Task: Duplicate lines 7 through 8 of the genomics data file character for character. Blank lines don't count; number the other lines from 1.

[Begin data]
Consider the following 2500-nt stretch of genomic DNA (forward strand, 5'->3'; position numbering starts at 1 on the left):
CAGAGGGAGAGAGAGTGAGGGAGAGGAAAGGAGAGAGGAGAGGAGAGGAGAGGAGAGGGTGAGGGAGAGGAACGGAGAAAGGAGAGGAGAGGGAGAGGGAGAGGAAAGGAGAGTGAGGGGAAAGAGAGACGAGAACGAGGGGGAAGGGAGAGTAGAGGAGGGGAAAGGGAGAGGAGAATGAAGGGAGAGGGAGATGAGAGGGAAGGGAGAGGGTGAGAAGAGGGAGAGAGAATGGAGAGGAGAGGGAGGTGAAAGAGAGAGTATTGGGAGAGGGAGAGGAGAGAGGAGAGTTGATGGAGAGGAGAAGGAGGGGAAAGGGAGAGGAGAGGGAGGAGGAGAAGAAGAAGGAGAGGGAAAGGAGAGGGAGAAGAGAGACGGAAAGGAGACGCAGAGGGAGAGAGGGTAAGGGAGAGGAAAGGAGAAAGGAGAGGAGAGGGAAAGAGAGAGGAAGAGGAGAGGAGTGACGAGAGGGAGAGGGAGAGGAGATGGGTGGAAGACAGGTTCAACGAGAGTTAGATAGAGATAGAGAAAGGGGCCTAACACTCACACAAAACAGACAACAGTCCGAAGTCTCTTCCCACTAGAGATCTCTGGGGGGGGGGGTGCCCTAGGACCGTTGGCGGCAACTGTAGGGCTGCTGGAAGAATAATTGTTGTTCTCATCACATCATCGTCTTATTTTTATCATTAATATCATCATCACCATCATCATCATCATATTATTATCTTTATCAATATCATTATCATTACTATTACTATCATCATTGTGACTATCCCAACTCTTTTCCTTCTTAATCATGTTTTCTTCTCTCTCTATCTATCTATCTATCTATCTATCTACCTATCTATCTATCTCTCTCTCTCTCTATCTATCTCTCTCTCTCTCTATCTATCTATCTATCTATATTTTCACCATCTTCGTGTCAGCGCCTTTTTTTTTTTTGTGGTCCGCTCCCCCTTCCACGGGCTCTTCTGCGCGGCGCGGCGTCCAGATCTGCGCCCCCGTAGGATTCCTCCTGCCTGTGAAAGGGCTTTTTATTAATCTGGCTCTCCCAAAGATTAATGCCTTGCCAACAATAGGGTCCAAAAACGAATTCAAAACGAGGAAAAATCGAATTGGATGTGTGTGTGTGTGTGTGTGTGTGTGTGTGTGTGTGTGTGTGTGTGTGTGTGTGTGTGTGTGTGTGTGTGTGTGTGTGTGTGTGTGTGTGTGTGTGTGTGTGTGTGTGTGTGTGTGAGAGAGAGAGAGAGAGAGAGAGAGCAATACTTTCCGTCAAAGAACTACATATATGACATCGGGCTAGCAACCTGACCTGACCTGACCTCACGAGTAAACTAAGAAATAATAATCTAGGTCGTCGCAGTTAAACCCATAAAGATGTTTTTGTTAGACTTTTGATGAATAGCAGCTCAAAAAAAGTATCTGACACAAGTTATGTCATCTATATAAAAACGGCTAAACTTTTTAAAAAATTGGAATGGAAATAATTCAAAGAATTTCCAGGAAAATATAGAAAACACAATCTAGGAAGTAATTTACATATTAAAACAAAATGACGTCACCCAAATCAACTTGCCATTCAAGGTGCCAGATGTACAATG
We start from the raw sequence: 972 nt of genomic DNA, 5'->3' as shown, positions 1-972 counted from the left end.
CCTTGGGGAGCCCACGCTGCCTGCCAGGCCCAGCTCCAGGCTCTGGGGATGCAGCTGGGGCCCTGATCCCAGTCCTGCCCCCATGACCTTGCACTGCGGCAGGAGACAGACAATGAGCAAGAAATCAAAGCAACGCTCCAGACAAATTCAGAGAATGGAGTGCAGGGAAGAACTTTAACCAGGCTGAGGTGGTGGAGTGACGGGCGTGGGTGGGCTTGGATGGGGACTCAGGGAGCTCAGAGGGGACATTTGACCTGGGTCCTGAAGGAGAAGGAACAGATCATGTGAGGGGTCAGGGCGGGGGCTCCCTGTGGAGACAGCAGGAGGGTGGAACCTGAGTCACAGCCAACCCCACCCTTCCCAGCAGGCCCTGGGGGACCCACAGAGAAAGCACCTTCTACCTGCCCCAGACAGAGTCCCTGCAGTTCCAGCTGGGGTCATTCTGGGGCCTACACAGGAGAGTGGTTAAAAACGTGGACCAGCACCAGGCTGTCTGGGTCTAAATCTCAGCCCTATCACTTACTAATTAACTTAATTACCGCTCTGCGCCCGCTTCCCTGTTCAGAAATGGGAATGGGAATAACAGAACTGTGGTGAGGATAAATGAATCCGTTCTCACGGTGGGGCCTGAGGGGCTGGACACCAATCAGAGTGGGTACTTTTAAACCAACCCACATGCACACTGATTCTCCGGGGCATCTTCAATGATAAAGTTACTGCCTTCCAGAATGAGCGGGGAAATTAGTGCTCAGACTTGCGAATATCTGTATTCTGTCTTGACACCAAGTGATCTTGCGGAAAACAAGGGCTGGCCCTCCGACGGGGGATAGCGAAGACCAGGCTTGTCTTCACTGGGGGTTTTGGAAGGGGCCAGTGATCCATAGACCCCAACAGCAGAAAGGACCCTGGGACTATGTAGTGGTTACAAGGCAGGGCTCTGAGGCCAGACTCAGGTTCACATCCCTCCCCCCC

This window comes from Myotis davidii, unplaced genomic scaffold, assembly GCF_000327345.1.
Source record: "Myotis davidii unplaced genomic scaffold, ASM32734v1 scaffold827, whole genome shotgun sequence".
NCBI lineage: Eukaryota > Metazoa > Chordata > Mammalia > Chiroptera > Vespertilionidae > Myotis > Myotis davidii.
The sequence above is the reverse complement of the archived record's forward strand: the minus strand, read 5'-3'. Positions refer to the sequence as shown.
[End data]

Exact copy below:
NCBI lineage: Eukaryota > Metazoa > Chordata > Mammalia > Chiroptera > Vespertilionidae > Myotis > Myotis davidii.
The sequence above is the reverse complement of the archived record's forward strand: the minus strand, read 5'-3'. Positions refer to the sequence as shown.